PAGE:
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09-10

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16

Baseball Therapy: Reading Lolita in Teheran, Part 1: Intro and Losing Focus
by
Russell A. Carleton

02-16

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8

Wezen-Ball: The Drawbacks and Demise of a Stat
by
Larry Granillo

01-24

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15

Baseball ProGUESTus: The Latest in Baseball Lingo
by
Cecilia M. Tan

06-02

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1

Wezen-Ball: Ranking MLB's Spanish-language URLs
by
Larry Granillo

04-25

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11

Spitballing: Cracking the Scouting Code
by
Jeremy Greenhouse

10-26

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1

Prospectus Q&A: Miguel Montero
by
David Laurila

09-15

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0

Minor Issues: Pitching in Spanish, with Mark Brewer
by
David Laurila

09-01

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8

On the Beat: Manny Being Manny with a SAP Button
by
John Perrotto

07-29

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1

Minor Issues: Isolation and Addiction, with Max St. Pierre
by
David Laurila

07-27

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2

Prospectus Q&A: Julio Borbon
by
David Laurila

07-06

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2

Prospectus Q&A: Manny Mota
by
David Laurila

06-14

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4

Minor Issues: The Kung Fu Panda Comes to America
by
David Laurila

04-29

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1

BP Unfiltered: Talking two languages
by
Colin Wyers

04-28

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0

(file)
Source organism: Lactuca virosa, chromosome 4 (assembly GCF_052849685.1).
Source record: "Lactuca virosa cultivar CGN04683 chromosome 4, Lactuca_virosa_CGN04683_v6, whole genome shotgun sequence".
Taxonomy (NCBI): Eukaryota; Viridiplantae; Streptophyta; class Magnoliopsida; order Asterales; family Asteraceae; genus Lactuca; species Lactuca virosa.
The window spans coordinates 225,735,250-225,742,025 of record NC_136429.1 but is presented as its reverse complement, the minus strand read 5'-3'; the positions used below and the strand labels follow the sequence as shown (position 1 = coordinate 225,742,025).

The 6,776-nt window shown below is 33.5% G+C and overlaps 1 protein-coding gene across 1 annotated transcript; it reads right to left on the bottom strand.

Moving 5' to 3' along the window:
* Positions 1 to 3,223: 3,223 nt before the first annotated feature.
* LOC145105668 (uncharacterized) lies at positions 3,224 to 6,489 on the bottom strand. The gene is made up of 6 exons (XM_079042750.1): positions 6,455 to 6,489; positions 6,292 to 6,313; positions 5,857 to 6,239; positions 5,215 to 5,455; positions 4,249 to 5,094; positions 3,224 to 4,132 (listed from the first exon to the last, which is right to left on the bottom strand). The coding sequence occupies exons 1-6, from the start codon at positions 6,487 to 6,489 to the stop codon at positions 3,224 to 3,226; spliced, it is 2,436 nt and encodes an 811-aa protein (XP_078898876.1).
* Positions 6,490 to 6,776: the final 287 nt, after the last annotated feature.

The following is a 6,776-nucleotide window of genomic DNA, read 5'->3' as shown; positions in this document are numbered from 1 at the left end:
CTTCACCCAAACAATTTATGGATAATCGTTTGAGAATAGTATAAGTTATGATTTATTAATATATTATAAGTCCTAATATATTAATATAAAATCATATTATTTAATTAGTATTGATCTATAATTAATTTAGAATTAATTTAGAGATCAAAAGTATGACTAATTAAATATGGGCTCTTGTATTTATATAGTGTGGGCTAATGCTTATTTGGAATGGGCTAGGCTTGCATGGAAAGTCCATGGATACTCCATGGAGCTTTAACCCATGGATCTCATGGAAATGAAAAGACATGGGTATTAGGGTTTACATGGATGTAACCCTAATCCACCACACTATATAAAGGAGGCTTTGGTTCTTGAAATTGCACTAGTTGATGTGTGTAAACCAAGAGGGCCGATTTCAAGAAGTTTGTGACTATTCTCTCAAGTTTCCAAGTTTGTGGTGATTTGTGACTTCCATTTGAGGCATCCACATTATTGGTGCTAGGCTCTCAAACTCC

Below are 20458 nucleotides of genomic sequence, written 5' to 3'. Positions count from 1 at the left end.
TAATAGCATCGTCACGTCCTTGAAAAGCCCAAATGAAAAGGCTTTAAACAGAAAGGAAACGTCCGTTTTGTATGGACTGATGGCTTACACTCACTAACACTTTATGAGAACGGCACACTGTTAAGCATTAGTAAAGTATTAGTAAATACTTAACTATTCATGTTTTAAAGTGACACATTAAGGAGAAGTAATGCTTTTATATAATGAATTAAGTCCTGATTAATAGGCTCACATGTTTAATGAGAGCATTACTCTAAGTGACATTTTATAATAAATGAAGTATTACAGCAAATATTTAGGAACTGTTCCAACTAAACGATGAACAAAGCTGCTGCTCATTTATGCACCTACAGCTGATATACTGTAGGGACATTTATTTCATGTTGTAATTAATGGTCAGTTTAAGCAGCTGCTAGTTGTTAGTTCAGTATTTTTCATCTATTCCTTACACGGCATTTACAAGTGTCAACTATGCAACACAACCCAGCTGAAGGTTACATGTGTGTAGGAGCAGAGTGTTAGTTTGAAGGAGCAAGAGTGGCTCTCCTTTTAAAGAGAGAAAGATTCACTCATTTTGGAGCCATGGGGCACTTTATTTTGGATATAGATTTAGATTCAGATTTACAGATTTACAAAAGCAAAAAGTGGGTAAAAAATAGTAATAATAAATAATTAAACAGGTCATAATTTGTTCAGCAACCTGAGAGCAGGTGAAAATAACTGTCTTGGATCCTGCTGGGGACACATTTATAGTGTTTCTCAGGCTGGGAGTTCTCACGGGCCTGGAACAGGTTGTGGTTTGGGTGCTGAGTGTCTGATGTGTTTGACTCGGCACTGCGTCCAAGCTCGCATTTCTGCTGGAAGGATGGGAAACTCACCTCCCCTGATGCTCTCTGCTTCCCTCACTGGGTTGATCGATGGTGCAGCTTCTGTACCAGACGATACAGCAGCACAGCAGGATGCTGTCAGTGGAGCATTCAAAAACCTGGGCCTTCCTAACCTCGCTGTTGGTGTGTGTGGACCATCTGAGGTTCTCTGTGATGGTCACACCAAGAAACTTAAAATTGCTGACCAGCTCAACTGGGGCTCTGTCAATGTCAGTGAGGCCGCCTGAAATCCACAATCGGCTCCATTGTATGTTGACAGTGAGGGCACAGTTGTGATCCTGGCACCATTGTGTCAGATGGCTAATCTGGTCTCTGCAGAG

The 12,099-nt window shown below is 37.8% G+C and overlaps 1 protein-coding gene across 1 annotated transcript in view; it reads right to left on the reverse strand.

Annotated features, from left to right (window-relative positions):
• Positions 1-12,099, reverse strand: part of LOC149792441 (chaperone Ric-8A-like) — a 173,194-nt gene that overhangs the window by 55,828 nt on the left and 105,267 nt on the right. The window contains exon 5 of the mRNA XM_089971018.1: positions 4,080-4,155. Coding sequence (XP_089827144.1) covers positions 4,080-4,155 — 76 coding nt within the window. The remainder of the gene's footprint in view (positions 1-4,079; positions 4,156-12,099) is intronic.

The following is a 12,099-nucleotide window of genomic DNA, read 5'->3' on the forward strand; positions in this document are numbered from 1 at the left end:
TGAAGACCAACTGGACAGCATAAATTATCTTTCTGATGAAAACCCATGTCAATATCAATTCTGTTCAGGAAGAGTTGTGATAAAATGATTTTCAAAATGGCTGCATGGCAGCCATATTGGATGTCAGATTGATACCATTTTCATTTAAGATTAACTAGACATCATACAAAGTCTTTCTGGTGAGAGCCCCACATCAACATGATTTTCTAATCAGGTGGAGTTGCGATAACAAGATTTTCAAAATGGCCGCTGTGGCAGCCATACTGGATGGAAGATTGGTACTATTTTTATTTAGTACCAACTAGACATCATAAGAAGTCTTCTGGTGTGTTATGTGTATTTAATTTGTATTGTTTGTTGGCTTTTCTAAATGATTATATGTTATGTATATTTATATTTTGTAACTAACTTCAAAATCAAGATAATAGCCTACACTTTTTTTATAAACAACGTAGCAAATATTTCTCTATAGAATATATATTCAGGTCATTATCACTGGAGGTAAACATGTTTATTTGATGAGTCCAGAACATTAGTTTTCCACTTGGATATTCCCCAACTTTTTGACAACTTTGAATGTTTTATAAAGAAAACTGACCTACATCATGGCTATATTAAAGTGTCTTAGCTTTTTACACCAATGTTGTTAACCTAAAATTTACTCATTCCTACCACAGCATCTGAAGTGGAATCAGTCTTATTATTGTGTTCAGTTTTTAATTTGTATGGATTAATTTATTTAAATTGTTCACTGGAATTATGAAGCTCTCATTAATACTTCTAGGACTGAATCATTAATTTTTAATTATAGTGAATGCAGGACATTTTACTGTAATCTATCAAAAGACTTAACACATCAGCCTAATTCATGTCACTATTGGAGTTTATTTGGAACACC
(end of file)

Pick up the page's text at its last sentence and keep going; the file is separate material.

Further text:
Minor Issues: The Language of Baseball, with Garrett Broshuis
by
David Laurila

07-05

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2

Prospectus Q&A: Brian McCann
by
David Laurila

08-13

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0

Prospectus Q&A: Lars Anderson
by
David Laurila

06-03

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0

Prospectus Toolbox: Translating Scales
by
Derek Jacques

09-23

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0

Prospectus Q&A: Carlos Pena
by
David Laurila

03-05

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0

Prospectus Q&A: Bob Tewksbury
by
David Laurila

06-27

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0

Prospectus Game of the Week: Houston Astros at Chicago White Sox, June 23, 2006
by
Derek Jacques

05-01

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0

You Could Look It Up: Why Baseball Is Obligated to Throw the Book at Delmon Young
by
Steven Goldman

09-28

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0

Three Strikes and You're...Given a Fourth Strike
by
Thomas Gorman

08-02

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0

Baseball Buzz Words
by
Allen Barra

01-27

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0

Boone's Law
by
Andrew Baharlias

09-23

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0

Home Run Race
by
Steven Rubio

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Are we really talking about the same thing when we talk about RBIs?

Sometimes when I'm talking about baseball with someone, I feel like... like we're speaking two different languages, with a common ancestry perhaps. There's a dissociation between what I'm saying and what they're saying. And no matter how long we discuss it, we don't come any closer to real understanding - we just keep circling round and round each other's points.

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Garrett Broshuis discusses clubhouse vernacular.

Garrett Broshuis, who led off this series 16 installments ago, is back to talk about the language of baseball. Broshuis became well-versed in the game’s distinct, and often vulgar, vernacular during six seasons in the Giants organization. He retired earlier this year.

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July 5, 2009 1:28 pm

Prospectus Q&A: Brian McCann

2

David Laurila

A conversation with the Braves' backstop on multi-cultural catching, comparisons of young and old, and more.